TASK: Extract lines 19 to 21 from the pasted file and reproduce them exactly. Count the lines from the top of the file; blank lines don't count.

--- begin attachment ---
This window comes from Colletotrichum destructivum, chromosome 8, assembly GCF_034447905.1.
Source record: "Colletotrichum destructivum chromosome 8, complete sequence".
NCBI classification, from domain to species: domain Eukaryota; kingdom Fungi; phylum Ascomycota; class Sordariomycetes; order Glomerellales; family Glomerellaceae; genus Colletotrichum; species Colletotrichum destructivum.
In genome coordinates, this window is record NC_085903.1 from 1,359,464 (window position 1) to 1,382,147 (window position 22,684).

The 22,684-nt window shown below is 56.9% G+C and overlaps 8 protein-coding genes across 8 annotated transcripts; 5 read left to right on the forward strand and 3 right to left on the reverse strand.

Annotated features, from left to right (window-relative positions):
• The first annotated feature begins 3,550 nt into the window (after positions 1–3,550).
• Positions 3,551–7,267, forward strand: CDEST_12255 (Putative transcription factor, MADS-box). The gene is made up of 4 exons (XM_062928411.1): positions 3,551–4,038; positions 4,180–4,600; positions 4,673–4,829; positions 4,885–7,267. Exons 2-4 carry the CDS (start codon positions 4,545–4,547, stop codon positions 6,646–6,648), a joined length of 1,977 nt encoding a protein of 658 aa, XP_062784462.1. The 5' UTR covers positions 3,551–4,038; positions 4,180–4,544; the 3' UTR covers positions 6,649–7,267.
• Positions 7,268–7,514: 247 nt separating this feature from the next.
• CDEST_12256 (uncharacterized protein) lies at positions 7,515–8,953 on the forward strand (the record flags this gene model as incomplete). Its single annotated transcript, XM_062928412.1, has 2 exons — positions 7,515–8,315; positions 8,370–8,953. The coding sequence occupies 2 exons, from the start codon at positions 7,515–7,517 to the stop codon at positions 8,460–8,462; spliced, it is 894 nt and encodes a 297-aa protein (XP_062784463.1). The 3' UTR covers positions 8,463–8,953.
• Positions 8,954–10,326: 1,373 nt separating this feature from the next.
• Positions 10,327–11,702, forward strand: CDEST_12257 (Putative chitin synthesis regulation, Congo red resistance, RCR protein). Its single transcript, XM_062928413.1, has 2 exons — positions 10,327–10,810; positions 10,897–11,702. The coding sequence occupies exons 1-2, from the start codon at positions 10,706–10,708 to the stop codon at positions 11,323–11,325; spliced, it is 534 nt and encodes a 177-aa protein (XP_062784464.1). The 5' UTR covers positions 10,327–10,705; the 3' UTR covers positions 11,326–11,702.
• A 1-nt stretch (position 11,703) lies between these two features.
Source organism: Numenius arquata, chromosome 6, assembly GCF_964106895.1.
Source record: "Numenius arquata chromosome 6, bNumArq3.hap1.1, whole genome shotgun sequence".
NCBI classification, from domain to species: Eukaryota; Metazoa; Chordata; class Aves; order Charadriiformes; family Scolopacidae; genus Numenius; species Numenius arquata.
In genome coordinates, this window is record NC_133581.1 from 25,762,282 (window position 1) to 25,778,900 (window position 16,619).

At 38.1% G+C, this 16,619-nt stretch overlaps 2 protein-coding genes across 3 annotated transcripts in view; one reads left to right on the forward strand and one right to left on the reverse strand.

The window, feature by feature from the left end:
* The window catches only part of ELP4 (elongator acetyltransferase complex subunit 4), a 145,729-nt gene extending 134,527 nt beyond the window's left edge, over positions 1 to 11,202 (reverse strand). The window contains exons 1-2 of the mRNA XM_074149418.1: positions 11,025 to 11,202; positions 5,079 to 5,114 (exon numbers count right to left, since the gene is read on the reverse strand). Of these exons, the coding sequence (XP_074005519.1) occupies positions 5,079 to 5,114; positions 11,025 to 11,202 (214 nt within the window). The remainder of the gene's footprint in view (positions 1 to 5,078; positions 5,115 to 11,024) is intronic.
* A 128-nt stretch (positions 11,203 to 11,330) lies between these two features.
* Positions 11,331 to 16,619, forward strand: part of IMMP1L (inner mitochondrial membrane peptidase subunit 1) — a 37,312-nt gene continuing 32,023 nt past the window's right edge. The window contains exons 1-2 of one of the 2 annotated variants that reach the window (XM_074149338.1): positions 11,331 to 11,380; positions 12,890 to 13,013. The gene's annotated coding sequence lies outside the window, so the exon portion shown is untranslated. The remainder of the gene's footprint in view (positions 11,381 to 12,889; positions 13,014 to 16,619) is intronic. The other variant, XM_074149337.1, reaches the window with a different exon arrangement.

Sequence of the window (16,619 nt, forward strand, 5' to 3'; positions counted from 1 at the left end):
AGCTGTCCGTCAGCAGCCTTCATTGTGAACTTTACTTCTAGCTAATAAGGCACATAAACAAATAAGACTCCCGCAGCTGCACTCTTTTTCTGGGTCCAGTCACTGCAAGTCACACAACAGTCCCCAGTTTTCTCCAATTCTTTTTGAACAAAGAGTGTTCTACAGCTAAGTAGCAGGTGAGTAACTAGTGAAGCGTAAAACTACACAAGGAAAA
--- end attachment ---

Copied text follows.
The window, feature by feature from the left end:
* The window catches only part of ELP4 (elongator acetyltransferase complex subunit 4), a 145,729-nt gene extending 134,527 nt beyond the window's left edge, over positions 1 to 11,202 (reverse strand). The window contains exons 1-2 of the mRNA XM_074149418.1: positions 11,025 to 11,202; positions 5,079 to 5,114 (exon numbers count right to left, since the gene is read on the reverse strand). Of these exons, the coding sequence (XP_074005519.1) occupies positions 5,079 to 5,114; positions 11,025 to 11,202 (214 nt within the window). The remainder of the gene's footprint in view (positions 1 to 5,078; positions 5,115 to 11,024) is intronic.
* A 128-nt stretch (positions 11,203 to 11,330) lies between these two features.